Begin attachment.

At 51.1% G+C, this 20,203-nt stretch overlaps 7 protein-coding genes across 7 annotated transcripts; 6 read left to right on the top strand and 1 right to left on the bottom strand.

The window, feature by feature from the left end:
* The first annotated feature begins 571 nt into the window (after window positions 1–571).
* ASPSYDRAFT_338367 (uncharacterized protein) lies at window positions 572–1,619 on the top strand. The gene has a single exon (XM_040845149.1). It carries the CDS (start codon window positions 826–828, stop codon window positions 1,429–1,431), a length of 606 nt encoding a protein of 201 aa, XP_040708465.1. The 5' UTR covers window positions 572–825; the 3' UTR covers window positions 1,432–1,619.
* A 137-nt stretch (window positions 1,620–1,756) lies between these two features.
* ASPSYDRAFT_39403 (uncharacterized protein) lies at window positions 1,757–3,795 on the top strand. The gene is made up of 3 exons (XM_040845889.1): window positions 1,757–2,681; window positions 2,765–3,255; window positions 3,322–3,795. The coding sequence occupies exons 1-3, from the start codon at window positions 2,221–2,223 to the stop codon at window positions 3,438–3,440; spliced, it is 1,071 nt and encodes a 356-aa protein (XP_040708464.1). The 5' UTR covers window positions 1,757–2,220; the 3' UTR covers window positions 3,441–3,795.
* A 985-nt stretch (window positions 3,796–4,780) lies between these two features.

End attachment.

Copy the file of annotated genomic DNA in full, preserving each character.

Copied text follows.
At 51.1% G+C, this 20,203-nt stretch overlaps 7 protein-coding genes across 7 annotated transcripts; 6 read left to right on the top strand and 1 right to left on the bottom strand.

The window, feature by feature from the left end:
* The first annotated feature begins 571 nt into the window (after window positions 1–571).
* ASPSYDRAFT_338367 (uncharacterized protein) lies at window positions 572–1,619 on the top strand. The gene has a single exon (XM_040845149.1). It carries the CDS (start codon window positions 826–828, stop codon window positions 1,429–1,431), a length of 606 nt encoding a protein of 201 aa, XP_040708465.1. The 5' UTR covers window positions 572–825; the 3' UTR covers window positions 1,432–1,619.
* A 137-nt stretch (window positions 1,620–1,756) lies between these two features.
* ASPSYDRAFT_39403 (uncharacterized protein) lies at window positions 1,757–3,795 on the top strand. The gene is made up of 3 exons (XM_040845889.1): window positions 1,757–2,681; window positions 2,765–3,255; window positions 3,322–3,795. The coding sequence occupies exons 1-3, from the start codon at window positions 2,221–2,223 to the stop codon at window positions 3,438–3,440; spliced, it is 1,071 nt and encodes a 356-aa protein (XP_040708464.1). The 5' UTR covers window positions 1,757–2,220; the 3' UTR covers window positions 3,441–3,795.
* A 985-nt stretch (window positions 3,796–4,780) lies between these two features.